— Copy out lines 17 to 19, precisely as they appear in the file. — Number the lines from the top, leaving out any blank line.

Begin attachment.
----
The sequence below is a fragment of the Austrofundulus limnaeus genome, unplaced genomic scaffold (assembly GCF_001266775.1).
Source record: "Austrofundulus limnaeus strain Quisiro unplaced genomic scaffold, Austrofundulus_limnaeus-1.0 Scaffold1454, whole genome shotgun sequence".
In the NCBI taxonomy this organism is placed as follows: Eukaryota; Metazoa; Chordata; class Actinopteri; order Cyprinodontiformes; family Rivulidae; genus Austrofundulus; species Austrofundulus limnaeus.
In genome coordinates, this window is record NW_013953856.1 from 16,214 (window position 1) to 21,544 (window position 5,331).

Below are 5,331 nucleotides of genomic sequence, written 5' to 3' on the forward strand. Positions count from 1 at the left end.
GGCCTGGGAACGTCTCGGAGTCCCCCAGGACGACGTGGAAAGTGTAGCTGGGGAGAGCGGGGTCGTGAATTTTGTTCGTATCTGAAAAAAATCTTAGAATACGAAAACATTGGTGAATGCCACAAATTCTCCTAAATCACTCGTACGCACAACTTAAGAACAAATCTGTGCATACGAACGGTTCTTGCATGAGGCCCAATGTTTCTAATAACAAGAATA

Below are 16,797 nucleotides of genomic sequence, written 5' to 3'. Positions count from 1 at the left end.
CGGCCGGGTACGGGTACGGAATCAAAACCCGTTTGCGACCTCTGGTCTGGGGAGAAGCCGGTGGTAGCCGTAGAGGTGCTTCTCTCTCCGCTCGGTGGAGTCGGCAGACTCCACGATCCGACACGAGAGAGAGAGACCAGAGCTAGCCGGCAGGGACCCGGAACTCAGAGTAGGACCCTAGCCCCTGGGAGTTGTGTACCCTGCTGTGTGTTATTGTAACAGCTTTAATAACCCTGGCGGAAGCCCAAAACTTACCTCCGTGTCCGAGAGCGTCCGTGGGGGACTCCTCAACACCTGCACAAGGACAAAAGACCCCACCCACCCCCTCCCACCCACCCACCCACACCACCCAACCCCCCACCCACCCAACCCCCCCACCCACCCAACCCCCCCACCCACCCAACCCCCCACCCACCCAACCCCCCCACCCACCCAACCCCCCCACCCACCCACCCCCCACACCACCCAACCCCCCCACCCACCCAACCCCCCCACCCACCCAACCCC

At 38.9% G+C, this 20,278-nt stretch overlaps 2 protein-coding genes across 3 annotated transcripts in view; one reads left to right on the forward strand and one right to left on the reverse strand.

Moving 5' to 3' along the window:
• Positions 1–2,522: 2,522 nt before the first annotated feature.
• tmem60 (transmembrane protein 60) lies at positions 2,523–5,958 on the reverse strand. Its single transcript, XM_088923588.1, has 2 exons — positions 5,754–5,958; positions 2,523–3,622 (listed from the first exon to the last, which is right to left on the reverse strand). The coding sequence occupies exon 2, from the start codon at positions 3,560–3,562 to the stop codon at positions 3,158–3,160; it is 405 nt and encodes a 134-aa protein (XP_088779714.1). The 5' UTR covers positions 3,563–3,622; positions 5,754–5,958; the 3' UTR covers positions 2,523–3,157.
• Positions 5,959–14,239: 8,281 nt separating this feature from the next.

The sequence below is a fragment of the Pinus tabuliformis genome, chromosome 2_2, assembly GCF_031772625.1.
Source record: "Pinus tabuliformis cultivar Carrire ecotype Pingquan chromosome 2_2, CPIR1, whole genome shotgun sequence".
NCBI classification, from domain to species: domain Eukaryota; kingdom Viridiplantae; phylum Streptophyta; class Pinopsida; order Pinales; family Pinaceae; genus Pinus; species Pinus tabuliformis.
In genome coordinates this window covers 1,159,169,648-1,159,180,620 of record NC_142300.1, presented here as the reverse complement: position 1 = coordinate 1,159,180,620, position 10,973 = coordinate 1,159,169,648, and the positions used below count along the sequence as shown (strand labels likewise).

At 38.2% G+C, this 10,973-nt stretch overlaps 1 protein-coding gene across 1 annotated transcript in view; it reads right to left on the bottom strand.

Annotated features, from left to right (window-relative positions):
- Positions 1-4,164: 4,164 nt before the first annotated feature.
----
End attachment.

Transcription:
In genome coordinates this window covers 1,159,169,648-1,159,180,620 of record NC_142300.1, presented here as the reverse complement: position 1 = coordinate 1,159,180,620, position 10,973 = coordinate 1,159,169,648, and the positions used below count along the sequence as shown (strand labels likewise).

At 38.2% G+C, this 10,973-nt stretch overlaps 1 protein-coding gene across 1 annotated transcript in view; it reads right to left on the bottom strand.

Annotated features, from left to right (window-relative positions):